Two Drops of Ink Marilyn L Davis Passionate Writing

Passionate Writing: It’s Not Just Steamy Romance



By: Marilyn L. Davis


A Broader Concept of Passionate Writing


We all use words to convey our intent, but passion evokes hot and steamy romantic scenes for some, so let’s broaden the concept of passion. It can mean:

  • The premise captivates you
  • A particular theme delights you
  • You’re enthusiastic about the topic
  • You feel genuine excitement when you write about the topic
  • The subject intrigues you
  • Your focus stimulates you
  • There’s zest and energy when you write


How Do I Find My Passion? 


Now you know a few more words that convey passion. But how do you find your passion? These are a few questions that will help you identify your passion. 

  1. What motivates you?
  2. When do you feel mad, sad, glad, and scared?
  3. Are there lessons you learned in life that are universal?
  4. What one message do you want to echo down the ages after you’re gone?

Passionate Words and Niche or Topics

So how do you convey in mere words the feelings that you have when writing? How do you energize your topic to let others know how much you enjoy that subject? First, you have to interject yourself into the piece.

It's difficult to write with passion, about any topic, until you tap into your own. And to do that effectively, you have to know yourself. Click To Tweet


Our Inner Voice Conveys the Passion


All of us have what I call the outer and inner writing voice. The external voice has us checking for spelling errors, grammar, split infinitives, and such. That outer voice is concerned and focused on the polished product.

Then there's the inner voice, the one who clicks away writing down the most profound thoughts and feelings, and those are where we find the passion. It is raw, it is often unrefined, it's intense, and it's true for us. Click To Tweet

You’re probably thinking, “Well, passionate writing might work if you’re writing about religion, politics, or puppies, but I write about widgets.” 

Even when you write about technology or everyday objects, you know if they enriched, modified, simplified, or enhanced your life. Now, you’ve got four words that convey the passion you feel about that widget. And that will come across to the reader.


Passion, People, and Purpose


Another way of conveying that passion is to give your life examples. People relate to stories. As Roald Dahl points out, “I began to realize how important it was to be an enthusiast in life. He taught me that if you are interested in something, no matter what it is, go at it at full speed ahead. Embrace it with both arms, hug it, love it, and above all, become passionate about it. Lukewarm is no good. Hot is no good either. White hot and passionate is the only thing to be.” ― Roald Dahl, My Uncle Oswald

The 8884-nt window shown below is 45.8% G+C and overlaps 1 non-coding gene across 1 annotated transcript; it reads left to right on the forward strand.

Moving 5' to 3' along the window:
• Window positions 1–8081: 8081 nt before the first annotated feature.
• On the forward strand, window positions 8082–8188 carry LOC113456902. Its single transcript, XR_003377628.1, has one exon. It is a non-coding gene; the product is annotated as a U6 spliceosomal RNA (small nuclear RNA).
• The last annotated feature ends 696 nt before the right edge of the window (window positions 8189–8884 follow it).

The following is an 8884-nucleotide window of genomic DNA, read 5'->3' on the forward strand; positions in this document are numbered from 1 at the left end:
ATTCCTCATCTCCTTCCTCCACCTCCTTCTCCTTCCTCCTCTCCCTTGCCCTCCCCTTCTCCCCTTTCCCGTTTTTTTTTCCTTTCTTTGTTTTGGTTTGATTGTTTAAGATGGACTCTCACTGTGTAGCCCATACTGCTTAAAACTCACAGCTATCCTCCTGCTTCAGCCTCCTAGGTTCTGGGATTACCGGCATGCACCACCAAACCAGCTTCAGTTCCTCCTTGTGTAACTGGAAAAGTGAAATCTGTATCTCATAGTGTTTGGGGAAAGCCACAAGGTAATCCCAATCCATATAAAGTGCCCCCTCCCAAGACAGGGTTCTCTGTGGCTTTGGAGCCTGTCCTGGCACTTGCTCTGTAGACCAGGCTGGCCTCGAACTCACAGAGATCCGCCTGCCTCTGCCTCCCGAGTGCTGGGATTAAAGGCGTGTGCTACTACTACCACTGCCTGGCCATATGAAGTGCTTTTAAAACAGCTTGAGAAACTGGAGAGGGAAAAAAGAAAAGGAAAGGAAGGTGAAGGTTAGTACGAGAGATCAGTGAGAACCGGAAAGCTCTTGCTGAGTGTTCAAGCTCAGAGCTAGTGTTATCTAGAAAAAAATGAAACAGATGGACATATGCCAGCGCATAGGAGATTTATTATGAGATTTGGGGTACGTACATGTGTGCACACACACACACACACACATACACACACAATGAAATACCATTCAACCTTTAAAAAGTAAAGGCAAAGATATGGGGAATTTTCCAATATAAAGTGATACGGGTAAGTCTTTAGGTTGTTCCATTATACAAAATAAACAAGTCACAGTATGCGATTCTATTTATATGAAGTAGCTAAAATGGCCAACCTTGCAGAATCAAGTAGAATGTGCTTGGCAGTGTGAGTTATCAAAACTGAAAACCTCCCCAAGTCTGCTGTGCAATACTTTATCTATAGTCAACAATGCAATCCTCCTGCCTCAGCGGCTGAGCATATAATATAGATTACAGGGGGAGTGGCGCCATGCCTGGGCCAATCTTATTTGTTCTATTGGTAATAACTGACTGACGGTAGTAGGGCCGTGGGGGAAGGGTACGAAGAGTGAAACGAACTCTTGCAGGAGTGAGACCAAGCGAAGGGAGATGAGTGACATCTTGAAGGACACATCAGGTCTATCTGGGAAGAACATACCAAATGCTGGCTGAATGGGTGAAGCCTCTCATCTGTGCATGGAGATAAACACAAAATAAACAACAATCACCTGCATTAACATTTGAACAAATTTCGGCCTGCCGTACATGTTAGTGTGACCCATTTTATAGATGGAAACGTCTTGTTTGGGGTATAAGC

So, even if you’re writing about the widget when you show people how much better your life is since you started using the widget, we can all relate to improvement, saving time, or getting more productive. Still, think the topic is fundamentally dull or too serious? Then interject some humor or find a gentler way of conveying the information.

I write about addiction and recovery on From Addict 2 Advocate. There is nothing funny about addiction; however, there are inspiring analogies that work to educate the population on the subject. With these examples, I’ve tapped into my passion for recovery, and this approach helps readers understand addiction, but more importantly, find encouragement and motivation for their struggles.


The Inner Writer is Vulnerable


Because the inner writer is authentic and original, it is the most vulnerable. And frankly, most people do not like to feel vulnerable. It opens us up to criticism, pain, and embarrassment.


Passionate Writing: It's Not Just Steamy Romance marilyn l davis two drops of ink


But it also opens us up to having others relate, support, and encourage us. I’d rather have someone like my personal approach to writing than to tell me how much they like a quote I included in the post. Even if the quote is accurate for the piece, I might be hiding behind the words that someone else wrote.